Judging exactly where that freezing line will be on the surface is nearly impossible. Thus, forecasts for this type of weather are rarely accurate on a local scale. Last night, the Nashville metro area got lucky in that the freezing line at the surface ended up being just to the west of us- the temp held at about 33 or 34 degrees. This large trough is finally going to push further eastward tomorrow, as yet another piece of Gulf moisture and energy combines with a surface-level low pressure system moving east out of Texas. That will bring the possibility of significant snow and ice to east TN, southern VA, and western NC. Nashville will be spared any precipitation from that system, though, and most of the southeast is forecast to remain firmly in the grips of that arctic airmass for at least another week or so, so keep your heavy coats handy.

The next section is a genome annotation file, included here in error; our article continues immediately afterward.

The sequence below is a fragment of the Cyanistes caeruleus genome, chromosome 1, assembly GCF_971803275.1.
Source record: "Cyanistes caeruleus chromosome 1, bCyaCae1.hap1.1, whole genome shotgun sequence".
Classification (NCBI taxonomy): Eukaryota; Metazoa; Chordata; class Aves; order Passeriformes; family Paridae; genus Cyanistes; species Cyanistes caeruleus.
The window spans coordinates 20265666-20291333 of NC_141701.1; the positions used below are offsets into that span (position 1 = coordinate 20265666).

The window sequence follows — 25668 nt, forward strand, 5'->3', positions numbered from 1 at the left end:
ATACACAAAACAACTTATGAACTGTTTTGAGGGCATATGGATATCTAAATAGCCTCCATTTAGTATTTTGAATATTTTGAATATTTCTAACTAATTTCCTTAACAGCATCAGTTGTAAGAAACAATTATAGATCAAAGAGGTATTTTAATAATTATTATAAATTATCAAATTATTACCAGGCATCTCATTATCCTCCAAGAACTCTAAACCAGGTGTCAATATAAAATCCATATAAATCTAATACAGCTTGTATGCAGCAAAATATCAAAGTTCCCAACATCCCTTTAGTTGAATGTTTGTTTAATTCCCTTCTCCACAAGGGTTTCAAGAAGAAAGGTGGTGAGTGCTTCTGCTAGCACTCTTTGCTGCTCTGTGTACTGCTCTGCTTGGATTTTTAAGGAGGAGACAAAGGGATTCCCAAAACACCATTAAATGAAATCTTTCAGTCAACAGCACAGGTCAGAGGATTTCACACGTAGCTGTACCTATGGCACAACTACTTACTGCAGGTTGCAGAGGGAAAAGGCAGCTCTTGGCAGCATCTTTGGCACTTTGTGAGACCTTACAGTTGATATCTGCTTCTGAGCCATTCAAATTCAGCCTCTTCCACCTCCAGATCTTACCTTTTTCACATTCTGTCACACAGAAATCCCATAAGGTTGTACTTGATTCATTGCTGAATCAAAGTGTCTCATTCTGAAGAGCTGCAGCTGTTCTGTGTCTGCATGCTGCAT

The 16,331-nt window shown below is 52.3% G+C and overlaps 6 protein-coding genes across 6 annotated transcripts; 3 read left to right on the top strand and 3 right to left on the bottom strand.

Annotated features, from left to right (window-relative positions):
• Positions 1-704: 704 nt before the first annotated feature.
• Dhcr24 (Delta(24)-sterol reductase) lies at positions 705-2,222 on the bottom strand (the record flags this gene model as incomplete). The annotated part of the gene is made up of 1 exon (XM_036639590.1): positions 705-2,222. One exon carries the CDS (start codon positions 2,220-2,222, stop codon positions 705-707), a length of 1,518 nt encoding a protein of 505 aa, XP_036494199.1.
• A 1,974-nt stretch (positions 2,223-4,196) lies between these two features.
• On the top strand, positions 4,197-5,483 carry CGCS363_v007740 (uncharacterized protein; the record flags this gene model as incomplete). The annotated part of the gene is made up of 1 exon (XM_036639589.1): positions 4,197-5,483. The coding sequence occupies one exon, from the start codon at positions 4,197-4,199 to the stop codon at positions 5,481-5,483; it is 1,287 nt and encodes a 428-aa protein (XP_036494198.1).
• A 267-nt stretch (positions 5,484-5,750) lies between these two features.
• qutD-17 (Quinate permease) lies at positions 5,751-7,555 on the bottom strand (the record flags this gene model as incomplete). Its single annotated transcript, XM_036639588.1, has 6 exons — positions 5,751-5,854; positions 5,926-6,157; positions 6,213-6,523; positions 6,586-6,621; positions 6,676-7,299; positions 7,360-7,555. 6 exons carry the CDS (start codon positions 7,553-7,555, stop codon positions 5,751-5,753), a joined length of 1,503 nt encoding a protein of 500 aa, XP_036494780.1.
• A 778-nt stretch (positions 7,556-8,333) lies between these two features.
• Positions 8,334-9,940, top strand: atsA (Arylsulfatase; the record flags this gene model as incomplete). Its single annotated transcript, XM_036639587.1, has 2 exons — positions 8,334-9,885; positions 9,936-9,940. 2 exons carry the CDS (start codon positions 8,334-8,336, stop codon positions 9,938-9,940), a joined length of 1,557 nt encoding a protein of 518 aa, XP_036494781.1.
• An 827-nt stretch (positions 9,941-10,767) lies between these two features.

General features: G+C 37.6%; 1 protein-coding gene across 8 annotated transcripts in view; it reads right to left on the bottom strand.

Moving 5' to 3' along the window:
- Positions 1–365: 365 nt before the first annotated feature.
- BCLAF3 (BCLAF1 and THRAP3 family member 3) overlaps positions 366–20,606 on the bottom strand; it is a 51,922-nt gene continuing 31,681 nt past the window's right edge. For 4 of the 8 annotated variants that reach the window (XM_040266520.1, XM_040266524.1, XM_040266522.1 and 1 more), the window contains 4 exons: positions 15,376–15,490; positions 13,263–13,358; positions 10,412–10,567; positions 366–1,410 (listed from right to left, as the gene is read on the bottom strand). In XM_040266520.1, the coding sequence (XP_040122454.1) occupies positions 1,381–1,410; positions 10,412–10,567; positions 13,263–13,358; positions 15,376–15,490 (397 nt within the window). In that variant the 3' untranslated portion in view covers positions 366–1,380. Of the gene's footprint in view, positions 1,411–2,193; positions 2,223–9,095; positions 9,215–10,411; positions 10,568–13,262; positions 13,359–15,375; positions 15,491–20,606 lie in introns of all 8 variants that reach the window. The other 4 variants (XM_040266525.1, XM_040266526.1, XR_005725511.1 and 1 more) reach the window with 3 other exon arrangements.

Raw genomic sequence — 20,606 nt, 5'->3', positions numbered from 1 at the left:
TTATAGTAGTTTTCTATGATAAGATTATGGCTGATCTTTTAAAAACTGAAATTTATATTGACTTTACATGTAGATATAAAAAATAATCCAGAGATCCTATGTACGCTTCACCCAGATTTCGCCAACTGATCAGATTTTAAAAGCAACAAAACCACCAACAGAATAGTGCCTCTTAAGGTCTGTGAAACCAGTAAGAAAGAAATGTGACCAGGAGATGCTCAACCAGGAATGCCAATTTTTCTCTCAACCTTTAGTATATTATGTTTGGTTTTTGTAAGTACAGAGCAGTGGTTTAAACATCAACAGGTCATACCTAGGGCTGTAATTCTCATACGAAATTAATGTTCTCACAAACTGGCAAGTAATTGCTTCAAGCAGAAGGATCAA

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If you live in TN, or even the southeast at all, you know damn well that it’s been hot and humid as hell lately. The entire southeast has been a sauna for several weeks in a row. You always hear people say stuff like, “man, it’s 90 degrees and 90% humidity out there!” Anyone with half a brain knows that’s a VAST exaggeration, but honestly the concept of humidity is a rather confusing one, and even some meteorologists don’t explain it very well. I’m not going to attempt to fully explain it because it’s already been done quite well at this Cincinnati meteorologist’s website. Please click through that link if you want a very detailed, but still in layman’s terms, explanation. Read on if you want my extremely condensed version.